I was catching up with Larry Yatch (retired Team 3 SEAL) this week and we went down the rabbit hole on recoil management for pistols, carbines, and long guns.
Some great stuff came out of it that I want to share with you on the pistol side…
One of the goals that many shooters aspire to is being able to put fast, accurate double-taps on target. Definitions vary, but for most people, that’s getting one sight picture and putting 2 rounds on or incredibly near your point of aim in rapid succession (.1-.2 seconds between shots) without getting a second clear, crisp sight picture.
Go to any competitive shoot and you’ll see that, more often than not, people shooting fast double taps oftentimes end up with their 2 bullets 8-16” apart from each other…even if they’re only 10-15 feet from the target. This is bad for competition, but it’s incredibly dangerous in self-defense situations where you may have a limited number of rounds to stop immediate threats and where there may be innocent people. EVERY round fired must be accountable and effective.
In addition to speeding up the process of stopping a threat due to blood loss, 2 traumatic strikes to the body in quick succession can sometimes cause a psychological stop because of the inability of the brain to accurately process the pain signals it’s receiving from 2 different places. (Yes…this is an advanced, but core concept of TFT and is the basis for why double strikes in empty hands combatives are so important for stopping threats quickly.)
The ability to put 2, 3, or more fast & precise shots on target is, in large part, a function of managing the recoil of the gun…which you can do, even if you’re not a pipe fitter with forearms the size of hams.
First off, it’s important to understand that recoil is a really good thing for a semi-automatic and is what kicks out the spent round and chambers the next live round from the magazine. You’re not going to “control” it or eliminate it, but you can manage it.
That being said, recoil also causes physical trauma (however minor or major) to the body, mis-trains the mind to anticipate and try to control recoil, can move where the sights are pointing before the bullet leaves the muzzle, makes it harder to fire multiple precise shots quickly, and can even cause detached retinas from too much repeated high recoil from full power shotgun or high power rifle (not pistol) shooting.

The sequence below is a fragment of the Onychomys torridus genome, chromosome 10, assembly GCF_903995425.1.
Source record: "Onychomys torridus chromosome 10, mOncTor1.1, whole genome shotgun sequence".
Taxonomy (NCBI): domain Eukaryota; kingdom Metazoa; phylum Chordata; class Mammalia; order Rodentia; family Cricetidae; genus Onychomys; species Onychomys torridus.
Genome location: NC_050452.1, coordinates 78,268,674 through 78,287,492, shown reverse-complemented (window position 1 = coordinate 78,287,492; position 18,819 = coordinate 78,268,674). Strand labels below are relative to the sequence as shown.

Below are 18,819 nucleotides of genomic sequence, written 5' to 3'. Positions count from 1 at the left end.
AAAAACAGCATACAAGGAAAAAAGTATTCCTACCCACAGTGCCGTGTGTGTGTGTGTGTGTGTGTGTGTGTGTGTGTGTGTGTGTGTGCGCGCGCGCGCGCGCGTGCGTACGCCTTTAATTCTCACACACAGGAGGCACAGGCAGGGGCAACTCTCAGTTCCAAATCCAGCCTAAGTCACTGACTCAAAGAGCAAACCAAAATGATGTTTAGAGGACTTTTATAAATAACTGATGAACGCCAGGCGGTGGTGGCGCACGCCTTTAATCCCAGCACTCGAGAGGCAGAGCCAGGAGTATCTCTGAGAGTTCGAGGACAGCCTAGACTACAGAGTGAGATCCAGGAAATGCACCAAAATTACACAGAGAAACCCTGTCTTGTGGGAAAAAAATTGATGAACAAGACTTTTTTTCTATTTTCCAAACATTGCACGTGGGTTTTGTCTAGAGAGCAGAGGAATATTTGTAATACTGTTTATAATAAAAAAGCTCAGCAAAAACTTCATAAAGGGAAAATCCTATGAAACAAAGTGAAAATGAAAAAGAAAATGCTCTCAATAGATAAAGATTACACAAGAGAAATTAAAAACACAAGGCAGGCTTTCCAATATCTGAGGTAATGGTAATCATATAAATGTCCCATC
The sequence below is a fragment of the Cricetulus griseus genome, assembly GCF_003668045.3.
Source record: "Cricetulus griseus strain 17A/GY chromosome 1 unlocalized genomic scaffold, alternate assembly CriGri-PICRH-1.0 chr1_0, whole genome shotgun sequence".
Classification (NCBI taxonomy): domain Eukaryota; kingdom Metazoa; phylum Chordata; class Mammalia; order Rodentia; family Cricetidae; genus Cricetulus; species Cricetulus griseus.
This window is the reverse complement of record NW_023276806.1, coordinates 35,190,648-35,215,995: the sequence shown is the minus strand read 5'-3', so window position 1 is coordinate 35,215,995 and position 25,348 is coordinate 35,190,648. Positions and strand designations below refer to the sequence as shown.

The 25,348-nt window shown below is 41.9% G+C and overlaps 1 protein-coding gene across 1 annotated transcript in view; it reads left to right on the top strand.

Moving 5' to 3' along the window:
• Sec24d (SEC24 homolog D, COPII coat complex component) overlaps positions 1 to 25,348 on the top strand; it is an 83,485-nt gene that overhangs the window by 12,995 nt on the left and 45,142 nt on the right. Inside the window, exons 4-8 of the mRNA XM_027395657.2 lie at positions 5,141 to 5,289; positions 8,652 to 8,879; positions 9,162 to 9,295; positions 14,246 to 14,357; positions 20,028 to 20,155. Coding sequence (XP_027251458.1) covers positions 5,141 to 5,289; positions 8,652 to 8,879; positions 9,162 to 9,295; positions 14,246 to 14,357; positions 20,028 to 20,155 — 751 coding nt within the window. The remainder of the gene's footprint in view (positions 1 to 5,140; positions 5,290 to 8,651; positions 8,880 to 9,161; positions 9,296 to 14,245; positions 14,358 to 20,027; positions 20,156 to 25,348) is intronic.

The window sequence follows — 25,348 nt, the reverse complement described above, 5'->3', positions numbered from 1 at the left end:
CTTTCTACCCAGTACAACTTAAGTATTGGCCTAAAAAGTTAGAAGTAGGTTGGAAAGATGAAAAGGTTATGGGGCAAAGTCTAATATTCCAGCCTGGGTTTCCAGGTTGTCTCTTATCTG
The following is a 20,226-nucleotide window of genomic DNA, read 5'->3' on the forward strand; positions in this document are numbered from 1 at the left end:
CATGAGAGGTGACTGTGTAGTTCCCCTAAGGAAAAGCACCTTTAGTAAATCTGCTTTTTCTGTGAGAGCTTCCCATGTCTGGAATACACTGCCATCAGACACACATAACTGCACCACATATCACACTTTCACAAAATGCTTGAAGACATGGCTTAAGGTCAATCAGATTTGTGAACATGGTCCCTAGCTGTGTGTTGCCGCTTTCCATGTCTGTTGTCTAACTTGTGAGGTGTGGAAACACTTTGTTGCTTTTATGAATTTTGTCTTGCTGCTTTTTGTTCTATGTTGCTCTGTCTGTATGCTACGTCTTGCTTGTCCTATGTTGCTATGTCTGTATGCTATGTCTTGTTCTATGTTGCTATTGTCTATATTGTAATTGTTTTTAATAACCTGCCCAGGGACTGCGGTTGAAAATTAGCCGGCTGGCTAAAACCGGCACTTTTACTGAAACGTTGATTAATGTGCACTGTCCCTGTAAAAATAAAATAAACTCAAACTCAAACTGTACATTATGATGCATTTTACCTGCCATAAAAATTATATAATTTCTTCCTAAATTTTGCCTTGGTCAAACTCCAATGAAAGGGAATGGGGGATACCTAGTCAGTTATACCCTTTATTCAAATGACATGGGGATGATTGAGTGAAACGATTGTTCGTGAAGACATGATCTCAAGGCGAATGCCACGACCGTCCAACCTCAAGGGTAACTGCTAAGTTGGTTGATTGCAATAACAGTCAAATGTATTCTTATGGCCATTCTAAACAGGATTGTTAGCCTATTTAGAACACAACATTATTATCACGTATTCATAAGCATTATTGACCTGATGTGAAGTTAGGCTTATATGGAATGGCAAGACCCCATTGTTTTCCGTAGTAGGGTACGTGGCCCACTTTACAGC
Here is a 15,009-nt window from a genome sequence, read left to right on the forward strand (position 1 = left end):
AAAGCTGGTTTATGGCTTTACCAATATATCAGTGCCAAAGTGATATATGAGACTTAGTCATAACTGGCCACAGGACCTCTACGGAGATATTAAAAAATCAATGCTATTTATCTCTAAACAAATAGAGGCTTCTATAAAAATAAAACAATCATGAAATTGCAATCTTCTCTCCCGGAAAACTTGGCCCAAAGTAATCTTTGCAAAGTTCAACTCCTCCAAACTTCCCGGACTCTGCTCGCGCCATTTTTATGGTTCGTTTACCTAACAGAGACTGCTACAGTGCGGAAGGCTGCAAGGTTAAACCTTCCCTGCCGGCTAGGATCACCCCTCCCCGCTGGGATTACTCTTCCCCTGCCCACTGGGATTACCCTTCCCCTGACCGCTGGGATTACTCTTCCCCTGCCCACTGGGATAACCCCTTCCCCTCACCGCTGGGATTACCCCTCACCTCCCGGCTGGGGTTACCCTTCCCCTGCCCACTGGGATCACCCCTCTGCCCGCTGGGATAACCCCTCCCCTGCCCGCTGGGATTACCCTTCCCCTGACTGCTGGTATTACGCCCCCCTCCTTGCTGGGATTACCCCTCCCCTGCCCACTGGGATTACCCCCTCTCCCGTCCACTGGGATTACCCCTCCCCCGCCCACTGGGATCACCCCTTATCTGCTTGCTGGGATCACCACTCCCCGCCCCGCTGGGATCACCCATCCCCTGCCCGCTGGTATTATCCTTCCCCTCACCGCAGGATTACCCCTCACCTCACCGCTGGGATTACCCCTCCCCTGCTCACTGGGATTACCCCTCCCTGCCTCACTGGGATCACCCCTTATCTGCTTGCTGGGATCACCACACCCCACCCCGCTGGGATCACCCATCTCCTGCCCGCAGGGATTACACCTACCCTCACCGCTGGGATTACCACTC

Some of this can be controlled with muzzle breaks and recoil pads on rifles and shotguns, but on most pistols, the majority of the recoil management is done by the shooter.
And the easiest place to start is with your grip on the gun…
Larry and Beau are the guys who introduced me to the “vise” method of gripping pistols, as opposed to the “rope” method of gripping pistols. They cover this in depth in the Concealed Carry Masters DVD Course and I’m going to give you a quick primer on it right now.
One of the traditional schools of thought is that you should get as much “meat on metal” as possible to manage recoil. In essence, it means holding the grip like a rope with an emphasis on trying to put pressure inwards from front, back, and both sides. It’s the same grip that you’d use if you were climbing a rope that is the same size as your pistol grip.
I shot this way for years and it made the most sense of any technique that I’d heard of…up to the point when I talked with Larry about it.
But 2-3 years ago at SHOT Show, Larry told me that the “rope” grip works, but a slight modification would make a dramatic difference in minimizing the effects of recoil on my ability to shoot fast, aimed, follow-up shots.